Medieval architecture - Gothic and Romanesque - Europe | pugliablog.info Study Guides
The Middle Ages covered a thousand year span. The period began after the schism of the fifth century in which the Roman empire was split into east and west . Gothic architecture is a style that flourished in Europe during the High and Late Middle Ages. .. Religious teachings in the Middle Ages, particularly the writings of Religious Pseudo-Dionysius, The primary use of the Gothic style is in religious structures, naturally leading it to an association with the Church and it is . Gothic – This style prevailed between the 12th century and the 16th century in Europe. Mainly an architectural movement, Gothic was characterised by its.
The Church was all in all during medieval times. From the moment of its baptism a few days after birth, a child began its life of service to the Lord and to His Church. As the child developedit would be taught basic prayers- and unless ill- would go to church every week. Every person was required to pay heavy taxes to support the Church. In addition to collecting taxes, the Church also granted special favors for people who wanted assurance of a place in heaven.
Gifts in the form of land, crops, flocks, and even serfs scrambled into the coffers. All this largess allowed the Church to become very powerful. As a result, it often employed this power to influence kinds and do as they wanted.
If someone went against the Church, the Pope could excommunicate them. This meant that the person could not attend any more church services or receive the sacrament, thus ensuring that they would go straight to hell when they died.
At a time when everyone believed in heaven and hell, and all belonged to the Church, this excommunication was an unbearable horror. The population increased throughout the Middle Ages. As it expanded in the 12th century, the type of church that had previously been used for worship; the ones built in the Roman or Romanesque style, with round arched roofs, became too small. Some of the grand cathedrals became maxed to their structural limits. Although they built more mightily, going ever higher and larger, it appeared to be too much and these grander edifices collapsed within a century or less of their construction Enter the Middle Ages, 3.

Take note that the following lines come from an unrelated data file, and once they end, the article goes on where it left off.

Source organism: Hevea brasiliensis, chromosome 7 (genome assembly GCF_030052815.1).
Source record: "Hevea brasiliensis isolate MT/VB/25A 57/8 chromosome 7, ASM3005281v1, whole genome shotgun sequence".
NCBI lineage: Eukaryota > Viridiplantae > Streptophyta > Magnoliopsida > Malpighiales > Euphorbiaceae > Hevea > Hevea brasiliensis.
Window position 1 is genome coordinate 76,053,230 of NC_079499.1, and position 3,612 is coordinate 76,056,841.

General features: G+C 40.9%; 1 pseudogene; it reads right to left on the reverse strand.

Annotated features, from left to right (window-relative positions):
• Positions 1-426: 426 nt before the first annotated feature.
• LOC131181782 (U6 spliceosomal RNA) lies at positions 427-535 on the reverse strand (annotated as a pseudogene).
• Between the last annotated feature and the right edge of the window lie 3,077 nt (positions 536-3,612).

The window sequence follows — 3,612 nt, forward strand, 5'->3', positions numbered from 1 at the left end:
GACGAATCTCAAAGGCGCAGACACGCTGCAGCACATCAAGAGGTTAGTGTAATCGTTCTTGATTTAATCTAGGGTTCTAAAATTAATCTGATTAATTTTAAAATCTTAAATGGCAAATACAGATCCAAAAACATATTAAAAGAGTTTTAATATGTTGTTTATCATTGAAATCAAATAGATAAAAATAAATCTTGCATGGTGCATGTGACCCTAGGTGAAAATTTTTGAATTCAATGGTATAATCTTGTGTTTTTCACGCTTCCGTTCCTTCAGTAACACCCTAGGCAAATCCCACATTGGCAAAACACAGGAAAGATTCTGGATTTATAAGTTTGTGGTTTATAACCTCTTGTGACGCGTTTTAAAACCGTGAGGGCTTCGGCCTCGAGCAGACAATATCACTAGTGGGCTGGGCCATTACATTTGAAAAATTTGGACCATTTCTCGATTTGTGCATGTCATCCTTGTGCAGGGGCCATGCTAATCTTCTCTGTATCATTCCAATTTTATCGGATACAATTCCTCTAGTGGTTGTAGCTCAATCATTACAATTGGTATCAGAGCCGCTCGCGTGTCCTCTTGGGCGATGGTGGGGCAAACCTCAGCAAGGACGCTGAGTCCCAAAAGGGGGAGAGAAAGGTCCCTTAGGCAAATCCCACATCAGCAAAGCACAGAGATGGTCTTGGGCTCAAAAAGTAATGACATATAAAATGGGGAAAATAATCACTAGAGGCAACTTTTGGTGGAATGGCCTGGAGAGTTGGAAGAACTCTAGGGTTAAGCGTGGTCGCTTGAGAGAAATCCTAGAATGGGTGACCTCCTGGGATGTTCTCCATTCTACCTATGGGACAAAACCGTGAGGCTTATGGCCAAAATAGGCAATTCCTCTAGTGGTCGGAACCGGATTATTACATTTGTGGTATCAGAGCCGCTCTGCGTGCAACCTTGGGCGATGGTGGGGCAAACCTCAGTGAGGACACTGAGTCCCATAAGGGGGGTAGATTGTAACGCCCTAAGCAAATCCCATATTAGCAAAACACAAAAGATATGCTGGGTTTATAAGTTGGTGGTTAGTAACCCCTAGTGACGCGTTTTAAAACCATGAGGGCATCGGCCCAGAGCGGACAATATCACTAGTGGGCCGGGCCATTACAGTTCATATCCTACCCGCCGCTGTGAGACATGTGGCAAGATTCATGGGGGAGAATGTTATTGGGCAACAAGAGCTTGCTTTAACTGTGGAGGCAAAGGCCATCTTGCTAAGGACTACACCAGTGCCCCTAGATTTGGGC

Enter a man who was about to change the style of these Middle Age churches and with it, bring forth a whole new field of architecture- gothic.
Gothic architecture: an introduction
The building needed repairs, so he took on the reconstruction, bringing in the finest of workers from the Low countries and from Italy. Pilgrimages had been an important part of religious life in the Middle Ages as people journeyed to visit religious shrines.
Suger particularly admired Canterbury Cathedral for its stained glass windows. Desirous of creating a physical representation of the the Heavenly Jerusalem, Suger aimed for a place of light that would speak of the positive aspects of the religious life: Redemption as opposed to the hellfire and damnation that was constantly being sermonized in the dark and dank Romanesque churches. He and his team gave themselves to the reconstruction of the church.